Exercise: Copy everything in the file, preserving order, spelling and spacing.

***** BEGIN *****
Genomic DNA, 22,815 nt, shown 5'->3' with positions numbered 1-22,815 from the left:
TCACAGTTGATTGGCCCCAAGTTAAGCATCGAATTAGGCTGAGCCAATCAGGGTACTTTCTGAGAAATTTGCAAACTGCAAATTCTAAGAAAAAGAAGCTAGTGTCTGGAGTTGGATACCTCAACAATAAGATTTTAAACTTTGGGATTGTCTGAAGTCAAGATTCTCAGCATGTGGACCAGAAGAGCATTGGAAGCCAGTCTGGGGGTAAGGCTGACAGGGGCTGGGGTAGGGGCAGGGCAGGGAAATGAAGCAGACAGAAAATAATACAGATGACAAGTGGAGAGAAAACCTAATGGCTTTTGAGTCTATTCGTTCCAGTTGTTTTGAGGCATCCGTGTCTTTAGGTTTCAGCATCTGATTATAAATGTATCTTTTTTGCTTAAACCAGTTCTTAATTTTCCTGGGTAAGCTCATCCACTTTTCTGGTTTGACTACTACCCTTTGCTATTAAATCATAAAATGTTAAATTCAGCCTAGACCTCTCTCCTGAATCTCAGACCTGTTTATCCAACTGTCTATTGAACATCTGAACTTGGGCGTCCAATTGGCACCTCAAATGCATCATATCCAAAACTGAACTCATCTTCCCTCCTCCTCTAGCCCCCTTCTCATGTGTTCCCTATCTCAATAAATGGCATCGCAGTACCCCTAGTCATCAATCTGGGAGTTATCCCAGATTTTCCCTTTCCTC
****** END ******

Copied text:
Genomic DNA, 22,815 nt, shown 5'->3' with positions numbered 1-22,815 from the left:
TCACAGTTGATTGGCCCCAAGTTAAGCATCGAATTAGGCTGAGCCAATCAGGGTACTTTCTGAGAAATTTGCAAACTGCAAATTCTAAGAAAAAGAAGCTAGTGTCTGGAGTTGGATACCTCAACAATAAGATTTTAAACTTTGGGATTGTCTGAAGTCAAGATTCTCAGCATGTGGACCAGAAGAGCATTGGAAGCCAGTCTGGGGGTAAGGCTGACAGGGGCTGGGGTAGGGGCAGGGCAGGGAAATGAAGCAGACAGAAAATAATACAGATGACAAGTGGAGAGAAAACCTAATGGCTTTTGAGTCTATTCGTTCCAGTTGTTTTGAGGCATCCGTGTCTTTAGGTTTCAGCATCTGATTATAAATGTATCTTTTTTGCTTAAACCAGTTCTTAATTTTCCTGGGTAAGCTCATCCACTTTTCTGGTTTGACTACTACCCTTTGCTATTAAATCATAAAATGTTAAATTCAGCCTAGACCTCTCTCCTGAATCTCAGACCTGTTTATCCAACTGTCTATTGAACATCTGAACTTGGGCGTCCAATTGGCACCTCAAATGCATCATATCCAAAACTGAACTCATCTTCCCTCCTCCTCTAGCCCCCTTCTCATGTGTTCCCTATCTCAATAAATGGCATCGCAGTACCCCTAGTCATCAATCTGGGAGTTATCCCAGATTTTCCCTTTCCTC